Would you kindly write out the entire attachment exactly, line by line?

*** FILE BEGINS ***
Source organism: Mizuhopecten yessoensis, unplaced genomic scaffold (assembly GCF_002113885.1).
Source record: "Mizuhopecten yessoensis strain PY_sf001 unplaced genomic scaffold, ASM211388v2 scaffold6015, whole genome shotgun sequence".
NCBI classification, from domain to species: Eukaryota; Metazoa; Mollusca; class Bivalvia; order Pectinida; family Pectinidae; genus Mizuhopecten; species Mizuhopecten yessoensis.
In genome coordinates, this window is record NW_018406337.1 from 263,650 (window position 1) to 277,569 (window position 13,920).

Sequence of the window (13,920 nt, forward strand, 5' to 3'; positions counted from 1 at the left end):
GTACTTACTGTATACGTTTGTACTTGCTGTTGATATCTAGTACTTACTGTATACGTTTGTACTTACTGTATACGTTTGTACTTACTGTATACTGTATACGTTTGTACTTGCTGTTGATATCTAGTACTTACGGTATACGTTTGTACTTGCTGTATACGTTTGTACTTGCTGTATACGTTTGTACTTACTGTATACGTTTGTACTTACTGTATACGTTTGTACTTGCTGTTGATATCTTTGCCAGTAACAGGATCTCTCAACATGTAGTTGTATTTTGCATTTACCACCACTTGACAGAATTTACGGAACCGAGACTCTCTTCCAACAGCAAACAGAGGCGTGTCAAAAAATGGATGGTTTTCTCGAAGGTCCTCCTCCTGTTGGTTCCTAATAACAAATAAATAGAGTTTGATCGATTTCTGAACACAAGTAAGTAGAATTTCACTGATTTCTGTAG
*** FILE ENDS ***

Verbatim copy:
Source organism: Mizuhopecten yessoensis, unplaced genomic scaffold (assembly GCF_002113885.1).
Source record: "Mizuhopecten yessoensis strain PY_sf001 unplaced genomic scaffold, ASM211388v2 scaffold6015, whole genome shotgun sequence".
NCBI classification, from domain to species: Eukaryota; Metazoa; Mollusca; class Bivalvia; order Pectinida; family Pectinidae; genus Mizuhopecten; species Mizuhopecten yessoensis.
In genome coordinates, this window is record NW_018406337.1 from 263,650 (window position 1) to 277,569 (window position 13,920).

Sequence of the window (13,920 nt, forward strand, 5' to 3'; positions counted from 1 at the left end):
GTACTTACTGTATACGTTTGTACTTGCTGTTGATATCTAGTACTTACTGTATACGTTTGTACTTACTGTATACGTTTGTACTTACTGTATACTGTATACGTTTGTACTTGCTGTTGATATCTAGTACTTACGGTATACGTTTGTACTTGCTGTATACGTTTGTACTTGCTGTATACGTTTGTACTTACTGTATACGTTTGTACTTACTGTATACGTTTGTACTTGCTGTTGATATCTTTGCCAGTAACAGGATCTCTCAACATGTAGTTGTATTTTGCATTTACCACCACTTGACAGAATTTACGGAACCGAGACTCTCTTCCAACAGCAAACAGAGGCGTGTCAAAAAATGGATGGTTTTCTCGAAGGTCCTCCTCCTGTTGGTTCCTAATAACAAATAAATAGAGTTTGATCGATTTCTGAACACAAGTAAGTAGAATTTCACTGATTTCTGTAG